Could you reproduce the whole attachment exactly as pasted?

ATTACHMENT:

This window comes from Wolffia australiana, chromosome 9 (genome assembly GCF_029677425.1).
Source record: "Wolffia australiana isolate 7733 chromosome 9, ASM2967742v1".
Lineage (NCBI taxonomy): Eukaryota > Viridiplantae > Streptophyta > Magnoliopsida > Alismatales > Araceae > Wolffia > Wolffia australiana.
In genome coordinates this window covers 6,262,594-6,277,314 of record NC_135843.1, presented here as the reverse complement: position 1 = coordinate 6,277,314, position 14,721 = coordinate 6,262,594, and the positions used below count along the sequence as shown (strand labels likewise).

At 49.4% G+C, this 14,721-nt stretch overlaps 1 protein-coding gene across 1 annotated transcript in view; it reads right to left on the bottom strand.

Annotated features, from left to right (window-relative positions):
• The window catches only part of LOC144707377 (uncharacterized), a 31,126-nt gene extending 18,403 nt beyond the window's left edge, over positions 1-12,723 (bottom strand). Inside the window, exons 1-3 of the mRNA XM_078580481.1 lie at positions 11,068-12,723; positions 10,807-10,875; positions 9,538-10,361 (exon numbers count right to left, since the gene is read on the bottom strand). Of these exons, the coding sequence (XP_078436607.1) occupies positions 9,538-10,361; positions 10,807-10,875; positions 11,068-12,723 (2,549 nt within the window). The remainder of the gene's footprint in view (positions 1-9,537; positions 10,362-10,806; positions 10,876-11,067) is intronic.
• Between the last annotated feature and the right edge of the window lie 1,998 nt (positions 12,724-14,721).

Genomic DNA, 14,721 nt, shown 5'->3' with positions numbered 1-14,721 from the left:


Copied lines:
This window comes from Wolffia australiana, chromosome 9 (genome assembly GCF_029677425.1).
Source record: "Wolffia australiana isolate 7733 chromosome 9, ASM2967742v1".
Lineage (NCBI taxonomy): Eukaryota > Viridiplantae > Streptophyta > Magnoliopsida > Alismatales > Araceae > Wolffia > Wolffia australiana.
In genome coordinates this window covers 6,262,594-6,277,314 of record NC_135843.1, presented here as the reverse complement: position 1 = coordinate 6,277,314, position 14,721 = coordinate 6,262,594, and the positions used below count along the sequence as shown (strand labels likewise).

At 49.4% G+C, this 14,721-nt stretch overlaps 1 protein-coding gene across 1 annotated transcript in view; it reads right to left on the bottom strand.

Annotated features, from left to right (window-relative positions):
• The window catches only part of LOC144707377 (uncharacterized), a 31,126-nt gene extending 18,403 nt beyond the window's left edge, over positions 1-12,723 (bottom strand). Inside the window, exons 1-3 of the mRNA XM_078580481.1 lie at positions 11,068-12,723; positions 10,807-10,875; positions 9,538-10,361 (exon numbers count right to left, since the gene is read on the bottom strand). Of these exons, the coding sequence (XP_078436607.1) occupies positions 9,538-10,361; positions 10,807-10,875; positions 11,068-12,723 (2,549 nt within the window). The remainder of the gene's footprint in view (positions 1-9,537; positions 10,362-10,806; positions 10,876-11,067) is intronic.
• Between the last annotated feature and the right edge of the window lie 1,998 nt (positions 12,724-14,721).

Genomic DNA, 14,721 nt, shown 5'->3' with positions numbered 1-14,721 from the left: